The everyman examines the tensions in the relationship he has with his sons Randy and Lonny. All his choices, from leaving their mother, to eventually leaving Phoebe for the flimsy Merete, to his taking up painting as a hobby after retirement, reinforce their view that the everyman is a failure and inauthentic. The everyman frames his own actions as both excusably typical and as facts of his life that cannot be undone. This supports his ongoing stoic outlook and his positioning of himself as average in every way. From his point of view, it is inexplicable that Randy and Lonny reject this outlook and make no attempt to understand his perspective, instead painting him as the worst possible version of himself, an outlier and an extreme character. His protests become increasingly angry and frustrated, culminating at the end of section 15 with the everyman’s thoughts breaking directly through the third person narration to first complain and then to admit life is what it is, restating his stoic framework by which he survives his cutting loneliness.

The everyman continues to take account of his family and what decades of choices and unpreventable twists of fate have left him with at the close of his life. He views these through the lens of stoicism and his self-identification as an average man. While Randy and Lonny see the everyman in what he views as childish, black and white terms rather than the greys of a typical life, the everyman acknowledges that the role he has taken is of absent father who will permit their endless hatred. Their roles have become fixed in a loop of aggression and suffering that the everyman chooses not to break. He places himself within the context of son, brother, and father and successful advertising man to say that he doesn’t need to explain himself to Randy and Lonny. He believes that, at seventy-one, his life is fixed, and this failed relationship is irreparably broken. Stoicism, in this context, is a mask for his rigidity and lack of energy to attempt to communicate.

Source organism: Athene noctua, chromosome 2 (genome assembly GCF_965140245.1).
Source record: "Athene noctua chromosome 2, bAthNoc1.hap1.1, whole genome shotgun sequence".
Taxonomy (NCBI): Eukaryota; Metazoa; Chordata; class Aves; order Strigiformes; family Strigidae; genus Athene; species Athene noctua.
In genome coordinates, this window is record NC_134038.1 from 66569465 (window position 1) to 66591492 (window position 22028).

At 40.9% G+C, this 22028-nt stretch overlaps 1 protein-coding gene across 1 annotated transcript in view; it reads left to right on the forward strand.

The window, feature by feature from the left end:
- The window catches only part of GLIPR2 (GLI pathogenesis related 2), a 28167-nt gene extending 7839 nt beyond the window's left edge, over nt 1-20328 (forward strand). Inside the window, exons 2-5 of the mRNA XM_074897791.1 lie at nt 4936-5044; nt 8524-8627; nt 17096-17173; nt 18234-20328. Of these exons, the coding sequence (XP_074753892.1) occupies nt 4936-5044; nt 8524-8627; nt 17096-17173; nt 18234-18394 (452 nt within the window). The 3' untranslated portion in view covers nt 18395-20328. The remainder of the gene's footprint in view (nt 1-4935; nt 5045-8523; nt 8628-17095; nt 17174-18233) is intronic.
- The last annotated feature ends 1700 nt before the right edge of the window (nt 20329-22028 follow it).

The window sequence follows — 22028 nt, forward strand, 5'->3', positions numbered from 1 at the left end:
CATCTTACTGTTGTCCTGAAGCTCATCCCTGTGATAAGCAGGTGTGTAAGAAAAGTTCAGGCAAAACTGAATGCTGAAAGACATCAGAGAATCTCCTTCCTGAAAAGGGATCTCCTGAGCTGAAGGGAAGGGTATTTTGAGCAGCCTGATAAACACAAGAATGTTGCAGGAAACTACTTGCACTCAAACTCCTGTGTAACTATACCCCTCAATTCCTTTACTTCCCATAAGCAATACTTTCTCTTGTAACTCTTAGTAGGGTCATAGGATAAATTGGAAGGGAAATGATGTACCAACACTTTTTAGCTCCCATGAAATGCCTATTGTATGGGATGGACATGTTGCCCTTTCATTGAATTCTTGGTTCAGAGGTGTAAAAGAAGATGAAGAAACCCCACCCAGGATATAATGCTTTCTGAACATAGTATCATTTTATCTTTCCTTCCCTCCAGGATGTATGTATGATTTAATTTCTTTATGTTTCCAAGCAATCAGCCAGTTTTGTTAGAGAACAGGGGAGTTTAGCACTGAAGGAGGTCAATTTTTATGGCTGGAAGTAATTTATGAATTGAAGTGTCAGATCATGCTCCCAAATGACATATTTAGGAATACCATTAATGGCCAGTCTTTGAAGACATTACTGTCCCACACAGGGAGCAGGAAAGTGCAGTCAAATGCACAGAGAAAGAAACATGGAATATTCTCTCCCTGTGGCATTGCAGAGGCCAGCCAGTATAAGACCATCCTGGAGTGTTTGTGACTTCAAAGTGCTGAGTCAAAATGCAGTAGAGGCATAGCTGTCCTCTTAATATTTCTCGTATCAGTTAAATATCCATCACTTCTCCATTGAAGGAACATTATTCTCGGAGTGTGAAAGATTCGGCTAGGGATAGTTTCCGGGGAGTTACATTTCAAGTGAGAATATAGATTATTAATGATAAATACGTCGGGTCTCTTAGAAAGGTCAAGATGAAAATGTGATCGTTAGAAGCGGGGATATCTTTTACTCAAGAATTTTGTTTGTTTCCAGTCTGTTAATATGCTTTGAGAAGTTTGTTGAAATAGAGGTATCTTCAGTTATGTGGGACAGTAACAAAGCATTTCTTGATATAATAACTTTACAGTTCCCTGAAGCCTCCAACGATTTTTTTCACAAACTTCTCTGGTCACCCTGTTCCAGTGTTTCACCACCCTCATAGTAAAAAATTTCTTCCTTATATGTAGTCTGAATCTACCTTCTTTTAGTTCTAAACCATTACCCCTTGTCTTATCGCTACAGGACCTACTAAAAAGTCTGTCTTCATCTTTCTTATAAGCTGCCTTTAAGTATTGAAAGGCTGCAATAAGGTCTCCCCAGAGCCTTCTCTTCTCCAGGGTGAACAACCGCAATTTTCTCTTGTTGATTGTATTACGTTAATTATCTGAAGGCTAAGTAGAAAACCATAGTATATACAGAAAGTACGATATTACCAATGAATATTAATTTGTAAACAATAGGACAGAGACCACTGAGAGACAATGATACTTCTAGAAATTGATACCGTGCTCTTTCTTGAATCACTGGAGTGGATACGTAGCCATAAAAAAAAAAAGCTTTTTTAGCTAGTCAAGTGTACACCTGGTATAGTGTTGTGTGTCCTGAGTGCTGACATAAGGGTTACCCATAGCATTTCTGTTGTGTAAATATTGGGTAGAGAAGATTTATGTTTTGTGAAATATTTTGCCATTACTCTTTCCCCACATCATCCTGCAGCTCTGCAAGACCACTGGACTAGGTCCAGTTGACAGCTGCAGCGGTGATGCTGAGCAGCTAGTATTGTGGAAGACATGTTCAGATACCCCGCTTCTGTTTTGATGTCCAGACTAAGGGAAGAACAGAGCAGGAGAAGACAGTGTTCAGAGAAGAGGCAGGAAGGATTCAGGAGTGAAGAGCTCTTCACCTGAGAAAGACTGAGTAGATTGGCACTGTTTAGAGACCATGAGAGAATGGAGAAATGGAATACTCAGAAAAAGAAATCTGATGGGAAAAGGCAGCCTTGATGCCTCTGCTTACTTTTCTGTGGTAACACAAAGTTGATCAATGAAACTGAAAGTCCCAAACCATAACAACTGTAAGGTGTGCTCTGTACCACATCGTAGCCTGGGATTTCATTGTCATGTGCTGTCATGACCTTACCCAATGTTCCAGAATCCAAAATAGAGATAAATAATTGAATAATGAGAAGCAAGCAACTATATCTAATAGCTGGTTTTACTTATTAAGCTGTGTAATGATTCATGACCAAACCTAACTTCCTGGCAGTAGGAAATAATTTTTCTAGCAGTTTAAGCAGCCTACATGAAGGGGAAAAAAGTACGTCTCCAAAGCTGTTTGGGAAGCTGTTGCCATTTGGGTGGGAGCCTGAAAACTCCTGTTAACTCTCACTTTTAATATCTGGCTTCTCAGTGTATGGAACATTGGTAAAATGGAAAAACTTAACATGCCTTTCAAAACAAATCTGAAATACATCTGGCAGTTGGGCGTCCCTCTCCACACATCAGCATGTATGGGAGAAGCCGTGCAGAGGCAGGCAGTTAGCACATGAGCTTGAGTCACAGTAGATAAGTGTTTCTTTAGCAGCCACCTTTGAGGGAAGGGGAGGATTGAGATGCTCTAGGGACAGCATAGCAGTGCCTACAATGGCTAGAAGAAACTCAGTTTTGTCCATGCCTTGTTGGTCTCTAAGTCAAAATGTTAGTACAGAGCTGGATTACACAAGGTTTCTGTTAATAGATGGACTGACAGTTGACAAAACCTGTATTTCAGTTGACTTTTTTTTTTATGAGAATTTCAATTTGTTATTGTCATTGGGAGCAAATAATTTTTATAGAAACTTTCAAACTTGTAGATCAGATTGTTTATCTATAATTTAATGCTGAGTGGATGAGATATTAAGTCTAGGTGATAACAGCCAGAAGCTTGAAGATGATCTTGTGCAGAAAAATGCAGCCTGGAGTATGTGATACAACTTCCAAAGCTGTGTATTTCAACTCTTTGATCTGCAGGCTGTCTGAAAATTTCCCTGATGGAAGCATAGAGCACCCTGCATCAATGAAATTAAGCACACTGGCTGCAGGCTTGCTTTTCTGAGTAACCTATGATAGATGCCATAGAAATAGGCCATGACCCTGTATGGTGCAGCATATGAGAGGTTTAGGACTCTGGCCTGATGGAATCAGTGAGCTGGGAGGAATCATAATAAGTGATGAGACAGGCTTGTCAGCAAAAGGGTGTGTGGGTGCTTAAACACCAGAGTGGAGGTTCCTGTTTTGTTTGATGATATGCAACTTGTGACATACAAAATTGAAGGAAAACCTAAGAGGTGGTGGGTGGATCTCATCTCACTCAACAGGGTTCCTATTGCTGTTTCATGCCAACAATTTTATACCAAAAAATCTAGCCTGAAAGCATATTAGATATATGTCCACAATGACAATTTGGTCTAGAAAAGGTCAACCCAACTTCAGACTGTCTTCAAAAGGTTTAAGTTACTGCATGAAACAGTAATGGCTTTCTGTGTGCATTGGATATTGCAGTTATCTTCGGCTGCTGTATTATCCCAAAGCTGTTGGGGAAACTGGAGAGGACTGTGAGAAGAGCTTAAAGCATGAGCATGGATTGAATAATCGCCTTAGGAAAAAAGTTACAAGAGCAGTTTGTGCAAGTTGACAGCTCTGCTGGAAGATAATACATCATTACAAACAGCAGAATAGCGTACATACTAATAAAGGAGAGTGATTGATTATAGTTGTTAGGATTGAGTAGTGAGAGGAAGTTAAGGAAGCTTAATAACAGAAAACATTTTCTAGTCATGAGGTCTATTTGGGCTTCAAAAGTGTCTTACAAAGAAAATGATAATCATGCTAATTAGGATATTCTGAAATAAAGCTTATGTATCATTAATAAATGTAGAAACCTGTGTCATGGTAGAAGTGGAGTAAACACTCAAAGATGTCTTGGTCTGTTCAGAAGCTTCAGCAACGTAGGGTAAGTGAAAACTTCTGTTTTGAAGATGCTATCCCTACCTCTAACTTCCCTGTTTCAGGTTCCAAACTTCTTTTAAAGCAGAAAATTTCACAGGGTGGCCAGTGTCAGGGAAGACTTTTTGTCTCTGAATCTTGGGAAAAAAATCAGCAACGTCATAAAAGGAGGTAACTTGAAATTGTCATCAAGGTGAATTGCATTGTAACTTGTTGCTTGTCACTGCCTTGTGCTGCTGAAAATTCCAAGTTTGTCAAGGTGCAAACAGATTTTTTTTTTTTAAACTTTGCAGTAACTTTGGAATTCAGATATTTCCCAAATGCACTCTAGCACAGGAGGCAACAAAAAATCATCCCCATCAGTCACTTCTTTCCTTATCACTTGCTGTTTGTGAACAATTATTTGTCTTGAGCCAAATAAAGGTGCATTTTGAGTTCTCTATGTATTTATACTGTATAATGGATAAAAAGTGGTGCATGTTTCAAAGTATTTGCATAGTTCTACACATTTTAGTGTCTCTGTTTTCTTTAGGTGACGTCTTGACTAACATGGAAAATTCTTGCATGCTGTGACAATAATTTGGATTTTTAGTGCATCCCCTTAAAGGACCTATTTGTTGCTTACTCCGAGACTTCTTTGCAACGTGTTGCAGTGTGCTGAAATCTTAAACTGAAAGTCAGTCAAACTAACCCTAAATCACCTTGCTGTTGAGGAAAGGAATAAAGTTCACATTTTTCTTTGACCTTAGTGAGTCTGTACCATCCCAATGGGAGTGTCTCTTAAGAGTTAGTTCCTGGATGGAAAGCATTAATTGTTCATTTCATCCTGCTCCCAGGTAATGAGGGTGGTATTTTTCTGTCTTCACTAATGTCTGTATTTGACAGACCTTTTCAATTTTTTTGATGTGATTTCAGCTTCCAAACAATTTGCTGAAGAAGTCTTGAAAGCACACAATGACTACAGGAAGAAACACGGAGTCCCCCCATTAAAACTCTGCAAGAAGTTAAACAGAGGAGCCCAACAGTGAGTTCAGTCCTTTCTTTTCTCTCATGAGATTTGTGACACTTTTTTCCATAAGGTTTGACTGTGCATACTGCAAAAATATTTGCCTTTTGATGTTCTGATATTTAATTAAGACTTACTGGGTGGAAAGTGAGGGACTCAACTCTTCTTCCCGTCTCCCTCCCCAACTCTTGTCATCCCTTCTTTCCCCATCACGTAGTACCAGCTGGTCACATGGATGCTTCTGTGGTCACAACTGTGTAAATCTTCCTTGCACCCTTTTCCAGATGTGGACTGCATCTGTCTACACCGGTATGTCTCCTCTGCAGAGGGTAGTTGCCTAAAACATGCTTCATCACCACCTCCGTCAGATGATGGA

The everyman’s self-imposed isolation is further explored in relation to Howie. Howie has previously been a source of selfless comfort and support for the everyman. Howie and the everyman share the bond of their childhood and their communal position as links in the chain of their family succession. However, the everyman grows envious of Howie’s seeming resistance of mortality and aging, even as he understands that this is not a result of a choice that Howie has made. The various trappings of a successful life which Howie has, from a good job, to material wealth, to intelligence, to a warm and loving family, are not a source of envy for the everyman. He understands that logically there is no relationship between Howie’s health and his own illness, but the idea persists. This irrational envy does not fully contradict his stoicism, which encourages him to be self-sufficient. However, acting on this envy causes the everyman to break bonds with Howie and feel as much hate for him as Randy and Lonny have for the everyman, creating a bond of misunderstanding and hatred, in the place of bonds of familial love and acceptance.